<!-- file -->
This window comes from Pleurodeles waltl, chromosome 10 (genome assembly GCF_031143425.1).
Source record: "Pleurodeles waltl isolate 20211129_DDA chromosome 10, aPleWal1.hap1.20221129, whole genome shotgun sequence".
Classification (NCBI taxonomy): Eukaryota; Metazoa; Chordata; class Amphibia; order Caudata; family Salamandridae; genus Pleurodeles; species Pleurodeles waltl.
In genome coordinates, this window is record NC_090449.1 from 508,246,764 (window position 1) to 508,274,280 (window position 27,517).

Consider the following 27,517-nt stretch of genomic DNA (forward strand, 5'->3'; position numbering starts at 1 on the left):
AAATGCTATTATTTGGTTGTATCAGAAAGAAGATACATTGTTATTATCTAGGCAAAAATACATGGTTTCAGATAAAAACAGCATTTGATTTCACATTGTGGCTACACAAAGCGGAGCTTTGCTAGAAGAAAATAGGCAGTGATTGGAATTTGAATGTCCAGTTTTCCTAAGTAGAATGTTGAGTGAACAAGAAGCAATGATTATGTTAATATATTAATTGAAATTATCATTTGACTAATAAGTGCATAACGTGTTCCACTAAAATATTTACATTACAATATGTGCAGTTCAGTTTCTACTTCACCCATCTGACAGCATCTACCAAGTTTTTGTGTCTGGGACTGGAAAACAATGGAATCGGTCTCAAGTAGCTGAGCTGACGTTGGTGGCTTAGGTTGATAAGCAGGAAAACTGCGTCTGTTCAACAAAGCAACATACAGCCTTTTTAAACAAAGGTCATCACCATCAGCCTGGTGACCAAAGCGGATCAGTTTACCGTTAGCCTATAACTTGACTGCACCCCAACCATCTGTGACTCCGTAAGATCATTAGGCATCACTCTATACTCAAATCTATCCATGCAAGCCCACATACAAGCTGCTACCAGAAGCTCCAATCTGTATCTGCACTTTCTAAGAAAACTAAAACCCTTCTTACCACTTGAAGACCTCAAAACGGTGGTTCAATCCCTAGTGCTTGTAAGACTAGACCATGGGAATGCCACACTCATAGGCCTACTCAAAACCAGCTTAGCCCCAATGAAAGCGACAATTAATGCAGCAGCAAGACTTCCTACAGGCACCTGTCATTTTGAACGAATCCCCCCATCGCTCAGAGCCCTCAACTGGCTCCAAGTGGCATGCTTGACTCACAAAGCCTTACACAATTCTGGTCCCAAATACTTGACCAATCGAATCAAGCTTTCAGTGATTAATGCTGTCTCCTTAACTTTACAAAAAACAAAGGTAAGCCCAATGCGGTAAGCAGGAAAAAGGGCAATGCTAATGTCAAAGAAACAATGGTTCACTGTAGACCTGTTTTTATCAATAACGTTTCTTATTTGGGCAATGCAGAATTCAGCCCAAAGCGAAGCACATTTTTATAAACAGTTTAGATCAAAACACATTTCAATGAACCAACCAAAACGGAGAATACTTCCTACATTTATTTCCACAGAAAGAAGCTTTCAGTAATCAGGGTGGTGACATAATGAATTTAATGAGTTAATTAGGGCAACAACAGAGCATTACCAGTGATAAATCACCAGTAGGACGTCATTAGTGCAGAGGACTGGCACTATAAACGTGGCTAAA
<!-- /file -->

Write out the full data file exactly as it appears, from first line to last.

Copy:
This window comes from Pleurodeles waltl, chromosome 10 (genome assembly GCF_031143425.1).
Source record: "Pleurodeles waltl isolate 20211129_DDA chromosome 10, aPleWal1.hap1.20221129, whole genome shotgun sequence".
Classification (NCBI taxonomy): Eukaryota; Metazoa; Chordata; class Amphibia; order Caudata; family Salamandridae; genus Pleurodeles; species Pleurodeles waltl.
In genome coordinates, this window is record NC_090449.1 from 508,246,764 (window position 1) to 508,274,280 (window position 27,517).

Consider the following 27,517-nt stretch of genomic DNA (forward strand, 5'->3'; position numbering starts at 1 on the left):
AAATGCTATTATTTGGTTGTATCAGAAAGAAGATACATTGTTATTATCTAGGCAAAAATACATGGTTTCAGATAAAAACAGCATTTGATTTCACATTGTGGCTACACAAAGCGGAGCTTTGCTAGAAGAAAATAGGCAGTGATTGGAATTTGAATGTCCAGTTTTCCTAAGTAGAATGTTGAGTGAACAAGAAGCAATGATTATGTTAATATATTAATTGAAATTATCATTTGACTAATAAGTGCATAACGTGTTCCACTAAAATATTTACATTACAATATGTGCAGTTCAGTTTCTACTTCACCCATCTGACAGCATCTACCAAGTTTTTGTGTCTGGGACTGGAAAACAATGGAATCGGTCTCAAGTAGCTGAGCTGACGTTGGTGGCTTAGGTTGATAAGCAGGAAAACTGCGTCTGTTCAACAAAGCAACATACAGCCTTTTTAAACAAAGGTCATCACCATCAGCCTGGTGACCAAAGCGGATCAGTTTACCGTTAGCCTATAACTTGACTGCACCCCAACCATCTGTGACTCCGTAAGATCATTAGGCATCACTCTATACTCAAATCTATCCATGCAAGCCCACATACAAGCTGCTACCAGAAGCTCCAATCTGTATCTGCACTTTCTAAGAAAACTAAAACCCTTCTTACCACTTGAAGACCTCAAAACGGTGGTTCAATCCCTAGTGCTTGTAAGACTAGACCATGGGAATGCCACACTCATAGGCCTACTCAAAACCAGCTTAGCCCCAATGAAAGCGACAATTAATGCAGCAGCAAGACTTCCTACAGGCACCTGTCATTTTGAACGAATCCCCCCATCGCTCAGAGCCCTCAACTGGCTCCAAGTGGCATGCTTGACTCACAAAGCCTTACACAATTCTGGTCCCAAATACTTGACCAATCGAATCAAGCTTTCAGTGATTAATGCTGTCTCCTTAACTTTACAAAAAACAAAGGTAAGCCCAATGCGGTAAGCAGGAAAAAGGGCAATGCTAATGTCAAAGAAACAATGGTTCACTGTAGACCTGTTTTTATCAATAACGTTTCTTATTTGGGCAATGCAGAATTCAGCCCAAAGCGAAGCACATTTTTATAAACAGTTTAGATCAAAACACATTTCAATGAACCAACCAAAACGGAGAATACTTCCTACATTTATTTCCACAGAAAGAAGCTTTCAGTAATCAGGGTGGTGACATAATGAATTTAATGAGTTAATTAGGGCAACAACAGAGCATTACCAGTGATAAATCACCAGTAGGACGTCATTAGTGCAGAGGACTGGCACTATAAACGTGGCTAAA